Faculty and associates of CISAR conduct research spanning a diverse range of topics related the economy, society, arts and culture of India and South Asia.
Research related to the Indian Economy
The Role of Social Capital in Institutional Performance
A Comparative study of three regions in Maharashtra with a view to figure out the determinants of differential institutional performance across the regions. This involves an empirical analysis of data gathered from surveying 9000 households from 300 villages in Western Maharashtra, Vidarbha and Marathwada. This project is funded by a SSHRC Standard Research Grant (Investigators: Siwan Anderson, Patrick Francois and Ashok Kotwal).
The Impact of Economic Reform on Employment and Poverty in India
The goal is to understand the dynamics of growth and poverty process in India through the last 20 years in a theoretically consistent framework that would explain the empirical specifics of output and employment growth. Investigators: Mukesh Eswaran (UBC), Ashok Kotwal, Bharat Ramswami(Indian Statistical Institute) and Wilima Wadhwa (Indian Statistical Institute). This is Shastri Applied Research Project (SHARP) funded by a three year CIDA-SHASTRI.
Determinants of Domestic Violence against Women in India
The project seeks to determine the socio-economic variables that create the conditions that lead to domestic violence against women in India. Investigators: Nisha Malhotra (jointly with Mukesh Eswaran).
Research related to Science/Technology, Society and Environment
Air Quality in Indian Cities: Assessing the Science to Inform Policy
Indian cities are among the most polluted in the world. This project examines the impact of traffic related air pollution on air quality in Indian cities. The research consists of several discrete but interconnected topics including: detection of trends in air quality data and attribution to traffic and other sources; measurements and modeling of in-use emissions from 2 and 3 wheelers; impact of switch to CNG and LPG in India’s auto-rickshaw fleet on air emissions; and the relationship between air quality policy and global climate change. Dr. Kandlikar collaborates on aspects of this project with Dr. Madhav Badami (McGill), Dr. Geetam Tiwari (IIT Delhi). This work is funded by the Social Science and Humanities Research Council of Canada (Madhav Badami PI) and the Auto-21 Network (Kandlikar- UBC P.I.) Three doctoral students - Conor Reynolds (UBC); Arvind Saraswat (UBC) and Christian Krelling (McGill) - also work on this project.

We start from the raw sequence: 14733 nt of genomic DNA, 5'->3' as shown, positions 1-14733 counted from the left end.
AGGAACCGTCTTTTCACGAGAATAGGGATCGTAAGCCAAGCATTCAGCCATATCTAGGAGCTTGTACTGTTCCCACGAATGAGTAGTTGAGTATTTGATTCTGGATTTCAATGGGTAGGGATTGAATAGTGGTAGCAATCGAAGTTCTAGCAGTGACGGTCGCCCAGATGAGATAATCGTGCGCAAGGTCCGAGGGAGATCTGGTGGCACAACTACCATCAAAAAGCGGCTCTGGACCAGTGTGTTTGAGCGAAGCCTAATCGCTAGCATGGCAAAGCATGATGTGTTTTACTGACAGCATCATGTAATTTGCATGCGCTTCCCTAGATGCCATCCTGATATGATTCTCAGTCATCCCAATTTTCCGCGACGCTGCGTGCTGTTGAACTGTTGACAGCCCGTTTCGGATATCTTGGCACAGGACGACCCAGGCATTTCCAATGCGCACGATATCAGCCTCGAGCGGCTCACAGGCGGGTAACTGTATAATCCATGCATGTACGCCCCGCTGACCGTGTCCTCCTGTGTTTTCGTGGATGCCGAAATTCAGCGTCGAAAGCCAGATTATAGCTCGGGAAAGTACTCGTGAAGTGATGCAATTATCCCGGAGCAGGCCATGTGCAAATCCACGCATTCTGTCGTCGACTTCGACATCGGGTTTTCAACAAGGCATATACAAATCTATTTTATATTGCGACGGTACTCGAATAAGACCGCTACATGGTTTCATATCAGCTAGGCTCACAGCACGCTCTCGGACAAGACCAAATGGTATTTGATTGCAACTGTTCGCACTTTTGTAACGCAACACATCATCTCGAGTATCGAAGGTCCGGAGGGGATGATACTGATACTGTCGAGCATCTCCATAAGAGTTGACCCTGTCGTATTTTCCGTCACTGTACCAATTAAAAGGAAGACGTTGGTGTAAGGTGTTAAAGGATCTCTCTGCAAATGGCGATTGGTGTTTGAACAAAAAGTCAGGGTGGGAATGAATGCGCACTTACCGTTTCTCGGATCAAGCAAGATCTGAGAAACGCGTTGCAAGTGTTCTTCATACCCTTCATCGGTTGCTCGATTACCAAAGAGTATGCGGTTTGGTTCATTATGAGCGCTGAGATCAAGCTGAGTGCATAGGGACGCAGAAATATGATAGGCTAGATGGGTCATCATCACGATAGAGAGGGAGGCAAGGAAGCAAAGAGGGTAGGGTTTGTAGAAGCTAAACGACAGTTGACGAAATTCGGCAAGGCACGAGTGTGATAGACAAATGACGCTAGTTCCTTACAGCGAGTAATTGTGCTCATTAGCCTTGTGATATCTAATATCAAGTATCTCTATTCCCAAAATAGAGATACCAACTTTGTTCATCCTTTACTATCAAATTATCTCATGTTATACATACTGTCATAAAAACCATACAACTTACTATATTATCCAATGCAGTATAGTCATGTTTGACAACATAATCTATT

Risk, Regulation and Agricultural Biotechnology: Controversies over Genetically Modified Seeds in India
India has emerged as a major battleground in the global debate over genetically modified organisms, and the regulatory process in India is marked by extensive public scrutiny and scientific controversy. This project aims to understand the emergence and evolution of these controversies and to examine their links to the national regulatory process, and the role of science therein. Kandlikar is the Principal investigator of this project funded by the Social Science and Humanities Research Council of Canada. This work is being done in collaboration with anthropologist Dr. Terre Satterfield at UBC. Julia Freeman (UBC) is the doctoral student working on this project.
Fast, Cheap and Out of Control? Ethics of Clinical Drug Trials in India
As costs of producing new drugs escalate pharmaceutical companies in the West are increasingly seeking to do clinical trials in the developing world. India with its large numbers of ‘treatment-naïve’ patients, English speaking elites and high quality of medical expertise provides an ideal location to outsource clinical drug trials. Through interviews with the diverse range of actors (patients, contract research organizations, clinicians, project sponsors and drug companies, and ethics committees) and participant observation in trials, this project seeks develop an understanding of the ethical dilemmas (and their resolution) in the construction and execution of this new form of outsourcing. Vinay Kamat (UBC, Anthropology) is PI on the project, with Milind Kandlikar as a co-investigator. This project is funded by the UBC Hampton Fund, and the Michael Smith Foundation for Medical Research.
Research related to History, Culture and Society
Mandakranta Bose’s most recent SSHRC funded project is the reconstruction of a lost Sanskrit text on dance and music composed around 2nd century c.e. The compositions and techniques it describes came from regional and popular styles, in contrast to older and more established styles, enriching India’s performance arts tradition. It is thus an invaluable document in retracing the evolution of India’s complex heritage of dance, drama and music. Dr. Adheesh Sathaye of the Department of Asian Studies is co-investigator in this project with Dr. Bose.